“Margin” in our lives (a little bit of buffer in our schedule) often becomes a lot easier to find when we are not controlled by “have-to’s”. I’m a big fan of technology, and have a lot of networked devices in my house, but when I “have to” check my e-mail (or the sales on the various App stores, or the news feeds from sites that I follow, or games that reward me for checking in daily) every evening, I lose margin and control – over being able to attend to my family or my own rest, for instance.
These “Have-To’s” come from a variety of sources:
Some are a product of our society. Most of us “have to” file a tax return. Many people “have to” go to work to earn a living. These are generally honorable activities, and our control over these extends to choosing how to fit them into our larger schedule. Be careful that these do not grow beyond their original intention, though.
Others are a product of our responsibilities. We may “have to” take the garbage out each week, or “have to” fill up the car with gas. Here, we can manage our margins by making choices to fulfill our responsibilities at a time of our choosing. Rather than waiting until the low fuel light is on (as I tend to do), look for a time when you have a few minutes between other errands, and fill up (even if your car isn’t yet running on fumes).
Yet other “have-to’s” are self-imposed. Because someone on TV says that we should act a certain way (because it’s healthier, fashionable, or trendy), we feel that we “have to” follow certain routines. Even well-meaning church leaders often give suggestions for how to live out the Christian walk, but when these activities – rather than the specific instructions from God that these activities were meant to fulfill – are treated like a requirement, they become unnecessary “have-to’s”.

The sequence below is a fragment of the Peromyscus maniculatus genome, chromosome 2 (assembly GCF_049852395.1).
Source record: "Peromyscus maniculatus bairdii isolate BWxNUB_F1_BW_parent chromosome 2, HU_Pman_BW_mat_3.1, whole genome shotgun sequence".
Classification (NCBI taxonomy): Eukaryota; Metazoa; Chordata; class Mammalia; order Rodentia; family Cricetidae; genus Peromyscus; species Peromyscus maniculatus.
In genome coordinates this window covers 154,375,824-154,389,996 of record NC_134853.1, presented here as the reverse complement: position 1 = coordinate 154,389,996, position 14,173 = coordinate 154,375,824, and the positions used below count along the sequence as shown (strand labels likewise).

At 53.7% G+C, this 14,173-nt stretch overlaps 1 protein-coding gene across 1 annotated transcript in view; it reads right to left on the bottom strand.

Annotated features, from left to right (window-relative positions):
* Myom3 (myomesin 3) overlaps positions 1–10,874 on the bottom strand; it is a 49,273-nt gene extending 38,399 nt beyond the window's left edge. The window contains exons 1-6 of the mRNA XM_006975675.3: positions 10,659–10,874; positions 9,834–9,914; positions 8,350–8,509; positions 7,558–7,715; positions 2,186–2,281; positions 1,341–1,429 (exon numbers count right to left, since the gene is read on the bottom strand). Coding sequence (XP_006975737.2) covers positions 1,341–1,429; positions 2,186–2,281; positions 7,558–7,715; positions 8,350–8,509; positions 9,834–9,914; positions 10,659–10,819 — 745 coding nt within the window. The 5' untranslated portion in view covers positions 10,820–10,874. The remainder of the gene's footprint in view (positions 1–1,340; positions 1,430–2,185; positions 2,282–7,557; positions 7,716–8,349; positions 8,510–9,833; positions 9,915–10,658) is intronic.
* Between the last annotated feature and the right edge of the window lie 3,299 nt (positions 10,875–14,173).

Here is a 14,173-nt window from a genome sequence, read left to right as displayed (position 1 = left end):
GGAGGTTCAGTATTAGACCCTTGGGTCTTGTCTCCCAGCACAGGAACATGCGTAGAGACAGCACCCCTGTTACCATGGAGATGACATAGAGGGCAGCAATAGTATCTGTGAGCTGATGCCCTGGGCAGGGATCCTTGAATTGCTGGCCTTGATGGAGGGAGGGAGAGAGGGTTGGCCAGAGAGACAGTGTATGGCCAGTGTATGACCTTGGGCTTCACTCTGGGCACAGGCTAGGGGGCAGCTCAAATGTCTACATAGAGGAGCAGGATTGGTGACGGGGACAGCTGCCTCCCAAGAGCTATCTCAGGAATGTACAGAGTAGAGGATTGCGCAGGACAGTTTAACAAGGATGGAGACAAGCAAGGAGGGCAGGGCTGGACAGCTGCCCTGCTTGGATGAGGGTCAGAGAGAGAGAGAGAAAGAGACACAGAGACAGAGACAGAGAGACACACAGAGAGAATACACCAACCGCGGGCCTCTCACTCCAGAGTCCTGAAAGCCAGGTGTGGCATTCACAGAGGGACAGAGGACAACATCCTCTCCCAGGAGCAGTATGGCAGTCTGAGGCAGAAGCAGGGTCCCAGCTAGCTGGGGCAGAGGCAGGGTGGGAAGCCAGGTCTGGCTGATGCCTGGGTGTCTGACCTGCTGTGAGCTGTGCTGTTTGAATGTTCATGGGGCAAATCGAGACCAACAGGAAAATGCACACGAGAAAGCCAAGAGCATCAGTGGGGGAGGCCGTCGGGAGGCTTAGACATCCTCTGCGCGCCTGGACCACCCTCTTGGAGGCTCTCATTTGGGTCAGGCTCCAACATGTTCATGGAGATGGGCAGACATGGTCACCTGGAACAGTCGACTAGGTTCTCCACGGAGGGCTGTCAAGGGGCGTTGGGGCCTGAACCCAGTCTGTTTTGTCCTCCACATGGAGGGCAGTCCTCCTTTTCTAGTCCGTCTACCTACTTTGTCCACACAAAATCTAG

A Christian leader’s guidance on how much time to spend in prayer, or habits we should practice (or avoid) should be considered prayerfully. However, if we listen to enough sermons, we’ll receive many more instructions (that is, “good suggestions”) than we can pack into our day.
In this category would be the belief that we “have to” be in a church building for a certain number of hours (or days) per week, or that we “have to” give a specific percentage of our income to a particular congregation. While the Bible is clear that we should spend time with other Christians (see Hebrews 10:25), and live generously (see Psalm 112), the exact way that we should fulfill those commands is defined by God, not mandates made by well-meaning people.
Instead, take the elements of truth from what you hear, cross-reference them with what you read in the Bible, and ask God to show you which specific activities belong in this season of your life. (Don’t be afraid to vary some of those activities, either, as you progress through life.)
On the other hand, our freedom is not a license to abandon the Christian disciplines and instructions that God gives us. This freedom shouldn’t be an excuse for sinning – see 1 Peter 2:15-16. So, don’t skip out on following God’s commands because you have a misguided sense of the freedom that we have in Jesus.
Spend time with God and the Bible (but not as a requirement, just as a good practice), and learn about His freedom for you to live your life – just the way He designed you – rather than just following a bunch of “have-to’s”. To learn more about this freedom, read Galatians 5. Verse 1 is a key point here, but verses 13 and following give more details about this life of freedom (with both love and responsibility).
It was for freedom that Christ set us free; therefore keep standing firm and do not be subject again to a yoke of slavery.
Galatians 5:1 NASB
I suggest (but don’t mandate) that you read through that entire chapter, and see if you are convicted about any “have-to’s” in your life that need to be changed to “used-to’s”. Once you have settled on those with God, you can fill your life with the things that you “get to” do, both to enjoy God’s blessings and to live out your purpose for Him.
For further reading, see also:
A version of this devotion originally appeared at fcccanton.com, as a Study Guide for the September 29, 2013 message, “Making Necessary Endings”.